Well, that gambit wasn't going to work. Stifling a sigh, she gave her attention back to the road and tried to ignore the man beside her. If he stayed in town for more than twenty-four hours, someone would learn something about him and word would pass faster than wildfire. The county had grown quite a bit in the past fifteen years, but it hadn't grown much. People still knew everything about their neighbors, and strangers still attracted a lot of curiosity and speculation.
However, it went against the grain for her to treat a stranger with silence. Around here, folks generally made strangers feel welcome.
"I can take you to a motel if you want."
"Sheriff's office is fine."
"Okay." A scattering of houses near the road announced that Conard City now lay less than ten miles ahead. "My uncle used to be sheriff here," she said by way of keeping a friendly conversation going.
At last a sign of curiosity. "He retired a couple of years ago," she explained. "He and my aunt are in South America and are later going on a cruise to Antarctica. It blows my mind to even think of it."
That elicited a chuckle. "It wouldn't be my choice."
"Mine, either, right now. Maybe when I retire I'll see things differently."
"You never know."
She tossed him another glance and saw that he appeared a bit more relaxed.
"So," he said after a moment, "you followed in your uncle's footsteps?"
"Eventually. I grew up in Laramie. Then I moved to Denver."
"How'd that work out?"
"Well, I got my degree, got married, got divorced, decided I didn't like the big bad world all that much and came back to be a deputy."
"What's that like?"
"I love it." She glanced at him again, wondering what had suddenly unlocked the key to his mouth. But he seemed to have gone away again, looking out the windows, watching intently. So on guard. Expecting trouble at any instant.
And there were no magic words to cure that. Nothing but time would do that, if even that could succeed.
"I worked as a cop in the city," she said after a moment.
"It's better here."
"Less crime. More helping people."
"I can see that." She reckoned he could. "So do you like your new sheriff?"
"Gage Dalton," she supplied. "Yeah. He can be hard to get to know, but once you do, he's great. He used to be
DEA, then he came here and my dad hired him as a crimi-nologist. We never had one before."
"That is small-town."
She smiled. "Yeah. It's great."
They reached the edge of town, and soon were driving along Main Street toward the courthouse square and the storefront sheriff's office. On the way, she pointed out the City Diner.
"Eat there if you want rib-sticking food. Despite the sign out front, everyone calls it Maude's diner. You won't find high-class service, but if you're not worried about cholesterol, sugar or salt, there's no better place to get a meal or a piece of pie."
"I'll remember that."
She pulled into her slot in front of the office and turned off the ignition. Before he climbed out, she turned in her seat to face him directly. "I'm Connie Halloran," she said.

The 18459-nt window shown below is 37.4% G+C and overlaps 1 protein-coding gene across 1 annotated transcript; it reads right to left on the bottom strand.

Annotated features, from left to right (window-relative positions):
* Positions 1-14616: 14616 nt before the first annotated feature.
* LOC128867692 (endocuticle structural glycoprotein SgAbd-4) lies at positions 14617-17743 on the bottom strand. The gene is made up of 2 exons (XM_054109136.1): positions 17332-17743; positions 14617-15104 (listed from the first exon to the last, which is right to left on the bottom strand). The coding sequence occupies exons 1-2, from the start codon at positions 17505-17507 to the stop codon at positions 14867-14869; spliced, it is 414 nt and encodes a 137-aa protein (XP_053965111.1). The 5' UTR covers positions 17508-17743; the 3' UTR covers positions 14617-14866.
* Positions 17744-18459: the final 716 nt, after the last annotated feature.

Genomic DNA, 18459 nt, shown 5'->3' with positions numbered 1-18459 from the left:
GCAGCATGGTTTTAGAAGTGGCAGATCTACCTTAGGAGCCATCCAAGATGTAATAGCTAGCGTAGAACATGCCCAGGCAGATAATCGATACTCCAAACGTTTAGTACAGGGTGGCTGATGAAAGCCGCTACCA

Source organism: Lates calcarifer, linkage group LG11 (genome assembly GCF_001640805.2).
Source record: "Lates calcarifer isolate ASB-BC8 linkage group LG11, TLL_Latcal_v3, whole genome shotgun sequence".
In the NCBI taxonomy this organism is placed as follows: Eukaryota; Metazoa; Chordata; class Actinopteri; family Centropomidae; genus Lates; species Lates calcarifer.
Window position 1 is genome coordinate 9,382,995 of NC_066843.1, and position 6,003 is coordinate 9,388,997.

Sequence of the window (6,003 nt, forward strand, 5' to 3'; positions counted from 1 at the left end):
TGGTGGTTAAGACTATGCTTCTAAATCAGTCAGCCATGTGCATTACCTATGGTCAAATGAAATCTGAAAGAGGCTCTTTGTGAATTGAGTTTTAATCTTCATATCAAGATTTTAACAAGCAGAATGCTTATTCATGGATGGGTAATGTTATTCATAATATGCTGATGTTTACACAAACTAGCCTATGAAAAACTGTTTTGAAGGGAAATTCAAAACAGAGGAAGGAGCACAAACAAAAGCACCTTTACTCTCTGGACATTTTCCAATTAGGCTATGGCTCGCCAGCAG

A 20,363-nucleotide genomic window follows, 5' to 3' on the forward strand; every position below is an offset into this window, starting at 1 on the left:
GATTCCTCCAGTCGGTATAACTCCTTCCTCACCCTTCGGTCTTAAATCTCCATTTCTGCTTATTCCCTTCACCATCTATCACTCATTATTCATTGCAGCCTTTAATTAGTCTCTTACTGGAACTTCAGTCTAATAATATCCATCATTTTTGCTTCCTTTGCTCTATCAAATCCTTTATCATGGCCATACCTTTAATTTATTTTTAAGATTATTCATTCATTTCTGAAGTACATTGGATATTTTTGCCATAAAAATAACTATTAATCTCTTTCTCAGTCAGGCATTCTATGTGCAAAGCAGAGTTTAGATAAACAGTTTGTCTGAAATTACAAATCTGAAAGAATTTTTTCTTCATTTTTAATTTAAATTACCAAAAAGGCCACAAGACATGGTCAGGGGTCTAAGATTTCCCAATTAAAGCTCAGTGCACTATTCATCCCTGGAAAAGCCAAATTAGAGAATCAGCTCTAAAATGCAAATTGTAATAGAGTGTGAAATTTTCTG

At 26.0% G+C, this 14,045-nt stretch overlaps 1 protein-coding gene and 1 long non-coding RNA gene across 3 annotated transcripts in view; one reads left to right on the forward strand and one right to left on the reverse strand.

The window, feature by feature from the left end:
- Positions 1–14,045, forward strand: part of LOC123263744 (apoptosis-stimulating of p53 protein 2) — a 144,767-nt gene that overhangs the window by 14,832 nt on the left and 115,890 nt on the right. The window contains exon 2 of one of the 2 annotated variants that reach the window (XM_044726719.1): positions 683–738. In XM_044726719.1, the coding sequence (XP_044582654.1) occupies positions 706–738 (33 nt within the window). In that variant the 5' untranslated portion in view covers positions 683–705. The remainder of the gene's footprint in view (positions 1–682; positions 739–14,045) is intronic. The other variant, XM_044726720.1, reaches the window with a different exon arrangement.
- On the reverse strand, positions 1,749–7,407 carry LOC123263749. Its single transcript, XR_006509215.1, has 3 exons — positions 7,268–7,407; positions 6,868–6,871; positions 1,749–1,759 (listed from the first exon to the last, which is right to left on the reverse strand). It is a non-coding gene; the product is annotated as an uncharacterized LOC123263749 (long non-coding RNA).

"Ethan. Thanks for the ride."
Then he slipped out of the vehicle with his backpack and began to stride toward the diner. She watched him until he disappeared inside, then shook her head and climbed out, locking the car behind her.
Inside the office, Velma arched thin brows at her. "You're still alive, I see."
"I'm not totally stupid."
"Just save the excuses until your uncle gets back."
Connie shook her head and hung her keys from the rack near Velma's dispatch station. "I'm all grown up, Velma."
"That won't matter a flea dropping on a compost heap if anything happens to you. I don't want to be the one explaining to Nate what you did."
Connie leaned over the counter, grinning at the older woman. "I'm armed and dangerous, Velma."
All that earned was a snort. "Damn near everyone around here is armed. It don't keep bad things from happening."
"Nothing bad happened. Now I'm going to sign out and go home to grill burgers for my daughter and my mother."
But Velma stopped her. "Who'd you give a ride to?"
"Some guy named Ethan. He says he has some friends around here."
"And you believe that?"
Connie sighed. "Why wouldn't I? He's wearing a major's oak leaf on his shirt collar, and he says he just got back from Afghanistan. Not your ordinary bad-guy disguise."
Velma's expression soured. "For somebody who patrolled the streets in Denver, you're awfully trusting."
"No, I just know how well I can take care of myself." Velma's snort followed her out the door.
Gage Dalton, Conard County's new sheriff-for three years now, which he guessed meant he would always be the new sheriff-sat at his desk reviewing reports, his scarred face smiling faintly as he remembered how Nate Tate used to complain about the paperwork. Nate had been sheriff for thirty-five years, a long time to complain about paperwork. As for Gage, he would count himself lucky if twenty years from now he was still the new sheriff and still doing paperwork.